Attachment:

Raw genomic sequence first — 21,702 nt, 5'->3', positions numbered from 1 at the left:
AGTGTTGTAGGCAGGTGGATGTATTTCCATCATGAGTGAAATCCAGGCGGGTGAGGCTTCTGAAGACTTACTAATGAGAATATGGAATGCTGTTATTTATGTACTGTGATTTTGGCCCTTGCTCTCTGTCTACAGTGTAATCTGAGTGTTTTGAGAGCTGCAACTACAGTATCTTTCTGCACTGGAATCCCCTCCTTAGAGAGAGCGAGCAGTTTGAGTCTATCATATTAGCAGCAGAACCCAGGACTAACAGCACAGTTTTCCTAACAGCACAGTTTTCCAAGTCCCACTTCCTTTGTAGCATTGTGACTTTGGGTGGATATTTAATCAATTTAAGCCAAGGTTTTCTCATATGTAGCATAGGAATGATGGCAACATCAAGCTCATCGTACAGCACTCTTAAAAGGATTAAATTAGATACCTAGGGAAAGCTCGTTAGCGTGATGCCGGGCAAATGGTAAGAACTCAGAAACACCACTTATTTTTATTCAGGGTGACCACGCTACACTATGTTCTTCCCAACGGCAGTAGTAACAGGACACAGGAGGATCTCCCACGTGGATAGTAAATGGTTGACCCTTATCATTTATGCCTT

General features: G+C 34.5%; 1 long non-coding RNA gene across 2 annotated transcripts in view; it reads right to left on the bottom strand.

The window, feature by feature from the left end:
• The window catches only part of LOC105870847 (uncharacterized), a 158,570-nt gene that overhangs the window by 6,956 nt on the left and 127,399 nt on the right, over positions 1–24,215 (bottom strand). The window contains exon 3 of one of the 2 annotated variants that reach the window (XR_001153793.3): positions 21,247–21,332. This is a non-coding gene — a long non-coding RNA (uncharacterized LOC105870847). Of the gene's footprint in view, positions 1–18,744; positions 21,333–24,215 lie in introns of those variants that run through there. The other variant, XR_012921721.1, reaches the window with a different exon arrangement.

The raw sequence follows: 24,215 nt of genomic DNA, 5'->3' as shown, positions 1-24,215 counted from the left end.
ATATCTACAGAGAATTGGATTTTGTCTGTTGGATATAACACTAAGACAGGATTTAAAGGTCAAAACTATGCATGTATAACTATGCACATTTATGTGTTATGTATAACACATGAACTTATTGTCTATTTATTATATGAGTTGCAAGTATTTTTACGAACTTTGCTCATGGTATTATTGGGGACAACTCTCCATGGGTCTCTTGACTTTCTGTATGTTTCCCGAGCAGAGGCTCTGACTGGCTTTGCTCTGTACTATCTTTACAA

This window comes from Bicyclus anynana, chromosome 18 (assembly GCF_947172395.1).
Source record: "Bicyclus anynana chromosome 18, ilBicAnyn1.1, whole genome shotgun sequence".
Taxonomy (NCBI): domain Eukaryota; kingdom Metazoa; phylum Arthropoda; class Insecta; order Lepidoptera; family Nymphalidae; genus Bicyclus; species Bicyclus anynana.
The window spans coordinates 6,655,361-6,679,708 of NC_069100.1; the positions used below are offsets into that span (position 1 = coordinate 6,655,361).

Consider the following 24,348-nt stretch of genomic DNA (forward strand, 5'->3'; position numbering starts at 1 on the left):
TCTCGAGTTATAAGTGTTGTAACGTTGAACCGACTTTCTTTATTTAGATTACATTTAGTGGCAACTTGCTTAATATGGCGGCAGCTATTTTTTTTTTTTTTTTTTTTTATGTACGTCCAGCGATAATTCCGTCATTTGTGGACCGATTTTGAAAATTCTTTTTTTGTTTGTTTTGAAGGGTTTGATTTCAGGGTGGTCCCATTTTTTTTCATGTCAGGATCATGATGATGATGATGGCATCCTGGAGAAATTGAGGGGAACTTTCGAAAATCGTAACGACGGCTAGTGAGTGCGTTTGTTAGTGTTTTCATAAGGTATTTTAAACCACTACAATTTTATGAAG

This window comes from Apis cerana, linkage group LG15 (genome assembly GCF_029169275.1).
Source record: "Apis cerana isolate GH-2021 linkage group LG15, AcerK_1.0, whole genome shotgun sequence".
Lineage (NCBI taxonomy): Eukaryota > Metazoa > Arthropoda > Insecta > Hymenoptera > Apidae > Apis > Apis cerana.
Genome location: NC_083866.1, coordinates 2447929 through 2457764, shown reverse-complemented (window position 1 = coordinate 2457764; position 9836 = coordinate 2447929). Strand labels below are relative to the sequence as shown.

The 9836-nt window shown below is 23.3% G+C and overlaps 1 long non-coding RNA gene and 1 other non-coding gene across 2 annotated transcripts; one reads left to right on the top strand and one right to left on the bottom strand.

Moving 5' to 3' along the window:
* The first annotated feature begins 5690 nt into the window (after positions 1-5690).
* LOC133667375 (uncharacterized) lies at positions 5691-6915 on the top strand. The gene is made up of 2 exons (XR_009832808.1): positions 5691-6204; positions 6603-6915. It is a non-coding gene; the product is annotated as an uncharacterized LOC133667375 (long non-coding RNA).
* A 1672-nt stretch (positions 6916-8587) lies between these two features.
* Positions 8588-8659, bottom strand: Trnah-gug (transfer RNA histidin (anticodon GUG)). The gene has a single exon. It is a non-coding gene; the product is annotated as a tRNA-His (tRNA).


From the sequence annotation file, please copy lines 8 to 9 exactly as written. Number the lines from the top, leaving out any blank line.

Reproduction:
This window comes from Bicyclus anynana, chromosome 18 (assembly GCF_947172395.1).
Source record: "Bicyclus anynana chromosome 18, ilBicAnyn1.1, whole genome shotgun sequence".